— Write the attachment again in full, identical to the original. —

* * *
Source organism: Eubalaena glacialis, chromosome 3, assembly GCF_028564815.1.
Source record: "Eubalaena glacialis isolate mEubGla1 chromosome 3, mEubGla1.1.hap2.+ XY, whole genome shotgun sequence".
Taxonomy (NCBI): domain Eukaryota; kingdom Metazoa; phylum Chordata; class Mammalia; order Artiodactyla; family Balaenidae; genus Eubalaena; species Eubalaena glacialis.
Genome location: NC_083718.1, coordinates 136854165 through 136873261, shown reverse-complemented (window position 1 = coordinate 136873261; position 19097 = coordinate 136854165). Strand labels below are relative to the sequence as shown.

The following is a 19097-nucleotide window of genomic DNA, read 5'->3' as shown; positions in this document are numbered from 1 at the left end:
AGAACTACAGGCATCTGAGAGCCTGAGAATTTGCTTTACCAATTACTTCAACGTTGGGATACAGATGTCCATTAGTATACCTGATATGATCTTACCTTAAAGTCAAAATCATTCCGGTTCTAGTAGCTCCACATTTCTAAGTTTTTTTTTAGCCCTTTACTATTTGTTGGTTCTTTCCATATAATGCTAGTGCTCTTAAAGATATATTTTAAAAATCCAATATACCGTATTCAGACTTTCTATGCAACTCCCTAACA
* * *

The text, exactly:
Source organism: Eubalaena glacialis, chromosome 3, assembly GCF_028564815.1.
Source record: "Eubalaena glacialis isolate mEubGla1 chromosome 3, mEubGla1.1.hap2.+ XY, whole genome shotgun sequence".
Taxonomy (NCBI): domain Eukaryota; kingdom Metazoa; phylum Chordata; class Mammalia; order Artiodactyla; family Balaenidae; genus Eubalaena; species Eubalaena glacialis.
Genome location: NC_083718.1, coordinates 136854165 through 136873261, shown reverse-complemented (window position 1 = coordinate 136873261; position 19097 = coordinate 136854165). Strand labels below are relative to the sequence as shown.

The following is a 19097-nucleotide window of genomic DNA, read 5'->3' as shown; positions in this document are numbered from 1 at the left end:
AGAACTACAGGCATCTGAGAGCCTGAGAATTTGCTTTACCAATTACTTCAACGTTGGGATACAGATGTCCATTAGTATACCTGATATGATCTTACCTTAAAGTCAAAATCATTCCGGTTCTAGTAGCTCCACATTTCTAAGTTTTTTTTTAGCCCTTTACTATTTGTTGGTTCTTTCCATATAATGCTAGTGCTCTTAAAGATATATTTTAAAAATCCAATATACCGTATTCAGACTTTCTATGCAACTCCCTAACA